Quite often people are in pretty stressed out states, you know, this is serious stuff. This is, “I’ve just lost my job,” or, “I’ve just received this bill and I don’t know how to pay or who to pay it. And it says that I’m going to get fired if I don’t pay it.”

It’s about how do we make it as least stressful as possible. You know, how do we make it as fast and as easy and as nonjudgmental and as “un-powertrippy” as possible so that you as a citizen are served by your government and you can just get on with your life. So that this bit is as small part as possible. People don’t do this stuff for fun.

For me it’s about shortening that user’s journey, shortening the amount of content. Making it as quick and straight forward as possible.


The digital shift that created the new website was truly transformational. The project and the resulting website are still held up as examples of impeccable content strategy and design. I asked Padma how the content migration was approached. While migrations typically involve moving content from one system to another, Padma explained that wasn’t the case with With that project, all of the old content was simply removed.


Padma: And it wasn’t even added back. It was, “Let’s look at what user needs all this content purports to meet. And if there’s a proposed user need that comes out of that, then we will interrogate it, and look at it, and look at how many people are actually visiting that page. And if there are lots of people visiting that page, there probably is a user need. So let’s find out more about that.”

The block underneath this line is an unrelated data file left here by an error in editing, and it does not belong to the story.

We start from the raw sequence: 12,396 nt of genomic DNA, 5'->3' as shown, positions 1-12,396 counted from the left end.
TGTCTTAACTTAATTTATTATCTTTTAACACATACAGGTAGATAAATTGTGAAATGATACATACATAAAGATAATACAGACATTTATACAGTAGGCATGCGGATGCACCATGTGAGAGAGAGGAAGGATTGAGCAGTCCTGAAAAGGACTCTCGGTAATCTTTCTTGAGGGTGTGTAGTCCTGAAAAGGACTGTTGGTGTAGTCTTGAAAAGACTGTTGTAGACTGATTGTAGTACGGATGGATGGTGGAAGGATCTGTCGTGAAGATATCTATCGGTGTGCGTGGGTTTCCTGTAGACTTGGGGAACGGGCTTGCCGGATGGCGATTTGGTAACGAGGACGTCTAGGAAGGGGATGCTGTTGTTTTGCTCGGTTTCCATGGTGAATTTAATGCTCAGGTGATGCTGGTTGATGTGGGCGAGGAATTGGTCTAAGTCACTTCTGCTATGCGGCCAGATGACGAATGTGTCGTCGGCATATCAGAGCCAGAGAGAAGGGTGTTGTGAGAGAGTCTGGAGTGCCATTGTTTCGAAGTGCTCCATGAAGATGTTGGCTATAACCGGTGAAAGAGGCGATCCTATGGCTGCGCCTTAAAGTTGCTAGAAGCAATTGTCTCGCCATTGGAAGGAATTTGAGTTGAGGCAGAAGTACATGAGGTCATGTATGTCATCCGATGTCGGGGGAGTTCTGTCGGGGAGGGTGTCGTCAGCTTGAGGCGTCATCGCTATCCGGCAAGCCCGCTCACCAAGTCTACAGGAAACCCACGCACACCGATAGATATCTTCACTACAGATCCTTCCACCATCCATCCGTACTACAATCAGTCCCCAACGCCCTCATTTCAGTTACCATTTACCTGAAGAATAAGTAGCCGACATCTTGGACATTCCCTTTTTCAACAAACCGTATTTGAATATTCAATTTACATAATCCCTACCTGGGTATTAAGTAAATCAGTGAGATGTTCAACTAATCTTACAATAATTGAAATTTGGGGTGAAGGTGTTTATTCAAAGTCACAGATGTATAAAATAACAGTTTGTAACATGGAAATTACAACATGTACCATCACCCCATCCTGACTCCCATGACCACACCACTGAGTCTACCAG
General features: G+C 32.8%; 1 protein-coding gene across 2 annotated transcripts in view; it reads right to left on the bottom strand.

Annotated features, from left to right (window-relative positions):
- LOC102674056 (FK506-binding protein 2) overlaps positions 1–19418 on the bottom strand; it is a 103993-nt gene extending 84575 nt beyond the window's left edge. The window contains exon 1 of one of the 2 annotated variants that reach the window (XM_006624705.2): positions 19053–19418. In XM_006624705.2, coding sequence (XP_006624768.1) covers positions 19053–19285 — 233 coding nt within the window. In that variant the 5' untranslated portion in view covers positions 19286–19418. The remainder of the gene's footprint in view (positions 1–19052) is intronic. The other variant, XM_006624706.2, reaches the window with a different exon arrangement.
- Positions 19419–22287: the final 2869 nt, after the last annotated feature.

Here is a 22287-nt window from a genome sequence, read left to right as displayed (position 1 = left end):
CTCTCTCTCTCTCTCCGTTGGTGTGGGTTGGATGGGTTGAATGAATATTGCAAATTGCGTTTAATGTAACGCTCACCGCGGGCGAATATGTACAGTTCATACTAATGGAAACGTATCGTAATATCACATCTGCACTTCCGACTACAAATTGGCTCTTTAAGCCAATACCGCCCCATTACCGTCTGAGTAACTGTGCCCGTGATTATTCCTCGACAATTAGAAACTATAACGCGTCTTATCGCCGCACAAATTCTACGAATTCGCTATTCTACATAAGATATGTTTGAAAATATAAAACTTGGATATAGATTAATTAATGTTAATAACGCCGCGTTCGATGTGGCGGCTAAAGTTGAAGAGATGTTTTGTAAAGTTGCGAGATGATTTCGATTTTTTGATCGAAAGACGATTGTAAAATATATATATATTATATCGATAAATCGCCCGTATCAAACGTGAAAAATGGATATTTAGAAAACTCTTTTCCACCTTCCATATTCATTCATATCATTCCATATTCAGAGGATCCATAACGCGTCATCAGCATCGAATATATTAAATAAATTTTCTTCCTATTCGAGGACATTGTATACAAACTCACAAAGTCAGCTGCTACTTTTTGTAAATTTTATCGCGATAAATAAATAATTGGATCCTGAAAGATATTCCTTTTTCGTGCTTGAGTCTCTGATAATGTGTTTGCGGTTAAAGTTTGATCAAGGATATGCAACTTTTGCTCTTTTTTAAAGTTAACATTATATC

And then once we’ve got the user need, we can then look at creating a content plan to meet that user need and to meet the related user needs and to start to build a site that is based on what people are actually needing rather than what we want to say or what we know about or whatever.

So you’re moving from a subject area-based site and a site that’s organized based on the way that our organization is organized, to a site that’s based on what do our users need from us and how do they need us to present that so that it makes sense to them based on their understanding of this subject area.

You know, because quite often they’re not experts and even when they are experts that’s not to say that they have the same way of thinking about it as an expert who’s on the other side of the fence.


But the work doesn’t stop there. Once the new website was up and running, there was a necessity to shift into an operational mode to maintain the newly designed content, making adjustments as necessary, and to create new content to meet the changing needs of the audience.


Padma: I think the question comes down to who should be giving it the attention and how much should that attention cost, how much is content worth?